ARC provided by Berkley Romance in exchange for an honest review.
I really, really wanted to give this book a higher rating. It started as a 5-star read for me, then went down to four… but now I’m sitting at three. I was truly loving it up until the main character did some things that made me so uncomfortable and annoyed.
This book takes place in Columbus, Ohio. More specifically, it takes place in a little part of the city called German Village. I’m a local, so seeing my city represented meant so much to me. Winfrey makes a ton of references to real, local businesses such as The Book Loft (my most favorite indie book store PERIOD), Pistacia Vera, Schiller Park, and so much more. I was LIVING for these and I was so ready to make an aesthetic. Like, give me all the cozy German Village settings PLEASE.
We follow Annie, a grown-ass adult who has really high expectations about how she wants to meet a man. She grew up watching 90’s rom com movies with her mother (who has passed away) so they hold a special place in her heart. But she also has some pretty unrealistic expectations from people she dates, and she wants nothing more than to meet a man in a meet-cute fashion. And I know that all sounds a bit weird, but because this is a rom com about rom coms, I was loving it.
Annie wants to be a screen writer, and she spends her days in German Village at a coffee shop called Nick’s (which I think it based off of Stauf’s, maybe?) But you’re not going to have many film making opportunities in Ohio. However, she currently lives in her old Victorian home with her uncle, Don, and she doesn’t want to leave the house or Don behind.
One day a movie production company moves into German Village and soon Annie lands herself a position as the assistant to the director of the film. The film is a rom com and it stars a famous, hot actor named Drew. Of course, this book being a quintessential rom com, Annie bumps into Drew while on set and spills coffee on him.
Boom. Instant meet cute.
The rest of the book is a lot of back and forth banter between Annie and Drew. Their encounters are funny and cute, and I was constantly rooting for them. I also adored Annie’s friend, Chloe, who was your typical honest/silly/always-there-for-you-BFF.
The thing is: I really did love all the rom com references. While I know that would be annoying to some readers, I knew all the cheesy rom com moments were necessary. And I knew where the story was going. But, because I knew where the story was going, I kept feeling a sense of dread that Annie was going to do a very stupid thing.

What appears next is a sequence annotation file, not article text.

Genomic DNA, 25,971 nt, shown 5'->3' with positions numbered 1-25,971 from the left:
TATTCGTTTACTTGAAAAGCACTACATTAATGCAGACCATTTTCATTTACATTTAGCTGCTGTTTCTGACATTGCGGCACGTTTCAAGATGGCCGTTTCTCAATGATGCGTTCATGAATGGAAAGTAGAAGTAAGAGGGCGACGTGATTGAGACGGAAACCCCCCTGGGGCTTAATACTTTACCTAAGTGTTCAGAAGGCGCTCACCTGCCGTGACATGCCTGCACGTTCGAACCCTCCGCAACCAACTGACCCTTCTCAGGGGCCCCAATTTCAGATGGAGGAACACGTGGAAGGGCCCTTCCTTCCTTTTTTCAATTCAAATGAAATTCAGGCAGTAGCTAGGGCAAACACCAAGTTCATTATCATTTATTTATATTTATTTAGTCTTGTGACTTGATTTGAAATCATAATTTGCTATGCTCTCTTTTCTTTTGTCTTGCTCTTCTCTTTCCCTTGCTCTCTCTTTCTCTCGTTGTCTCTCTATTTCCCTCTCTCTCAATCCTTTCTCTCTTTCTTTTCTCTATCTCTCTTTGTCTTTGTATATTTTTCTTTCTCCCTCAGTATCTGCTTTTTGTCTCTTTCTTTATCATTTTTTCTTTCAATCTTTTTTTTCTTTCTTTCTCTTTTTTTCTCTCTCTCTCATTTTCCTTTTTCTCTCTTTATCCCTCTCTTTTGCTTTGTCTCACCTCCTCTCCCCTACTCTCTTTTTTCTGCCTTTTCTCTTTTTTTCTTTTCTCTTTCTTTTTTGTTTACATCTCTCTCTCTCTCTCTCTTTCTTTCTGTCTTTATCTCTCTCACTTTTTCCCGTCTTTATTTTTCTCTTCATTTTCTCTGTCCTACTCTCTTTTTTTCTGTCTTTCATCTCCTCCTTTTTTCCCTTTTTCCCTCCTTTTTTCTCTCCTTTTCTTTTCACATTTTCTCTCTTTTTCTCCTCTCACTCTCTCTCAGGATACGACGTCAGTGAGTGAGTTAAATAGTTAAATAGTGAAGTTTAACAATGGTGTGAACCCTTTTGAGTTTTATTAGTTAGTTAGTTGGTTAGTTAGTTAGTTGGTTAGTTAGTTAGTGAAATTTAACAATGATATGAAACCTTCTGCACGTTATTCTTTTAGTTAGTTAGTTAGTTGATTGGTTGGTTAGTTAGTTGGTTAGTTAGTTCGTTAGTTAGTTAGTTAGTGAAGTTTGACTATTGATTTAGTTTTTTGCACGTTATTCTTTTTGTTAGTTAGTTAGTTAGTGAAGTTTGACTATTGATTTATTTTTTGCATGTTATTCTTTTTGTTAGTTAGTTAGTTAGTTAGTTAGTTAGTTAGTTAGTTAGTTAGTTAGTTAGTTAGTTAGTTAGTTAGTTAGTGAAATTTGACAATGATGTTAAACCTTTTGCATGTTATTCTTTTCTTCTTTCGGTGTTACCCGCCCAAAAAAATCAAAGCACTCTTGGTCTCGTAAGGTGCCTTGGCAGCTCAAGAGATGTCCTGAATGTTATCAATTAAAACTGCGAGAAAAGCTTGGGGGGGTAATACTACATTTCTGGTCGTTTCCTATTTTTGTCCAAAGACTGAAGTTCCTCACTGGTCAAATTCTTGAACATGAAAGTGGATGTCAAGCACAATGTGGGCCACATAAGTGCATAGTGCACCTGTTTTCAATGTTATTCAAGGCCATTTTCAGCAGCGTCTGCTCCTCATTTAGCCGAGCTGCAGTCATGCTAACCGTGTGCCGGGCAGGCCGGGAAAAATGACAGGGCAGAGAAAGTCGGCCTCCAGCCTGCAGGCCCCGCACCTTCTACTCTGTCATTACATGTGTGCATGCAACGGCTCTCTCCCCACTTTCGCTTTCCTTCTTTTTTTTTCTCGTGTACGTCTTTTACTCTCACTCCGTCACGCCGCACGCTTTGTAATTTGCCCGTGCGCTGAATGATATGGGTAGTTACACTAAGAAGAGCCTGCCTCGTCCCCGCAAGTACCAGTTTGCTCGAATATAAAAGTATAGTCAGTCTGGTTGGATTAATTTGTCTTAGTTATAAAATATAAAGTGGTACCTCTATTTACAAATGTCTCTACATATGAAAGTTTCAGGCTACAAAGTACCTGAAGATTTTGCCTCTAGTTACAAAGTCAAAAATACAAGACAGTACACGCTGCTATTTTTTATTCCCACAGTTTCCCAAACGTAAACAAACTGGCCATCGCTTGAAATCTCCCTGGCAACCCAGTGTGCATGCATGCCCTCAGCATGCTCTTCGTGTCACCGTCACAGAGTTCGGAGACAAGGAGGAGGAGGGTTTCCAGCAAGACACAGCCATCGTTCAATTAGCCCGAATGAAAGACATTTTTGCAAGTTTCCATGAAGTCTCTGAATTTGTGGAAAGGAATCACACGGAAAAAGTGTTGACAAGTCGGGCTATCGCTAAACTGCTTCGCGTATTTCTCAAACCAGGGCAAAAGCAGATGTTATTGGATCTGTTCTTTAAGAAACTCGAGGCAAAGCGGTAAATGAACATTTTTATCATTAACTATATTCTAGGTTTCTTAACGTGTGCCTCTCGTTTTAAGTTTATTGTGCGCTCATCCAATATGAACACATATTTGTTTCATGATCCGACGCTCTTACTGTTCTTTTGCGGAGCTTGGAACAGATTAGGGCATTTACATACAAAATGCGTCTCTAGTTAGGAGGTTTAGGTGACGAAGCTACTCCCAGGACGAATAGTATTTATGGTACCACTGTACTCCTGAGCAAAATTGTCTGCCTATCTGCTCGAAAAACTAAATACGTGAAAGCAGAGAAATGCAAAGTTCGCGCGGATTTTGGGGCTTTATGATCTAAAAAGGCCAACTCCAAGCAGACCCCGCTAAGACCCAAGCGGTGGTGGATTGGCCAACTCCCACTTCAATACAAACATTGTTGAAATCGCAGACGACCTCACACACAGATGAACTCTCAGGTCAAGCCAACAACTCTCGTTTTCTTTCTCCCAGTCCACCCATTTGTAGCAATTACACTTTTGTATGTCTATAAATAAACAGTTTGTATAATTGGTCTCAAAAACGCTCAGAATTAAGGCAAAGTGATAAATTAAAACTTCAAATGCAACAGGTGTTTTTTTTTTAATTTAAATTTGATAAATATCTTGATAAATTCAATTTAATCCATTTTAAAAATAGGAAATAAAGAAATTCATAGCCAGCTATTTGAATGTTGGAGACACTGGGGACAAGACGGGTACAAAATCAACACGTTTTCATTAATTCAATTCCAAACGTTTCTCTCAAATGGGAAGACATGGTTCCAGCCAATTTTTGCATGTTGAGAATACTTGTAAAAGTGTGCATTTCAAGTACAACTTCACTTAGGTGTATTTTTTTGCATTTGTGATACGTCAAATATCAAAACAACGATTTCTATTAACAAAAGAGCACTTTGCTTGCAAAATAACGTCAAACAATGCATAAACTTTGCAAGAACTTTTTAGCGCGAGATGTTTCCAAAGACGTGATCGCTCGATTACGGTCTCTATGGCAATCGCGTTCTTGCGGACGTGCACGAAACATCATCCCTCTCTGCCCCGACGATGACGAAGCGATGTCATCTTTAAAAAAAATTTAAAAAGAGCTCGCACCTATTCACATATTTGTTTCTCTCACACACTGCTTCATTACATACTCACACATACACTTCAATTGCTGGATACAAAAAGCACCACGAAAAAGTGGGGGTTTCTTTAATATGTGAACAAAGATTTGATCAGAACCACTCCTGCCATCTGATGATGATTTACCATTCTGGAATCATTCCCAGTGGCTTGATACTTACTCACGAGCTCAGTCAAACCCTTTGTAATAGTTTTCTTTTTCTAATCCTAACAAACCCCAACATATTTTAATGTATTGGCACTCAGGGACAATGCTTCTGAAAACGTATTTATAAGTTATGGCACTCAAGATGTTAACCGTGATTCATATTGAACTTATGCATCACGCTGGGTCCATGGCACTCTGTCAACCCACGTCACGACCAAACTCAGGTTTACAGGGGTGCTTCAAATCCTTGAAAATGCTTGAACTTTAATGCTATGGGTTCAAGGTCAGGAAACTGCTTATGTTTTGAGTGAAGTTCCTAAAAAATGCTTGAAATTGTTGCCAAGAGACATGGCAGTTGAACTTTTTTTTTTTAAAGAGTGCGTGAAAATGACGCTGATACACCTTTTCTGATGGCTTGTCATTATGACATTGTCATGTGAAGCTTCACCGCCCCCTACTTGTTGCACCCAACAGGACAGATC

Y’all. She does something so stupid, so cringey, so goddamn awful I just want to hide under a rock due to all the secondhand embarrassment. And when that stupid thing is done, and a certain other character feels hurt, she has the audacity to play the victim.
Another thing that I was discussing with my buddy read group was how the author felt the need to bring up, several times, how rom coms lack diversity. And yet… she didn’t include any diversity at all. I really don’t understand the point of her bringing up that topic at all? Why even mention it if you aren’t going to do something about it? Why not have a marginalized main character*? She included one minor character who was POC but their soul purpose was to teach Annie a lesson so that was kinda weird. (*I should note the reason I’m even bringing up why there should’ve been a main POC character was because the film in the book is about an interracial couple and Chloe even mentions how whitewashed rom coms are.)
So while I did love the other cute, cheesy rom com moments and I absolutely adored the setting, I was just disappointed with how the last 1/4 played out. I mean, I enjoyed the very, very end, and I am looking forward to reading Chloe’s story next. But I hope the next installment won’t try so hard to make such bold statements about diversity and then not do anything about it on the page.
But I do still recommend this book if you’re a rom com lover, and I do think you’ll be rooting for Annie and Drew!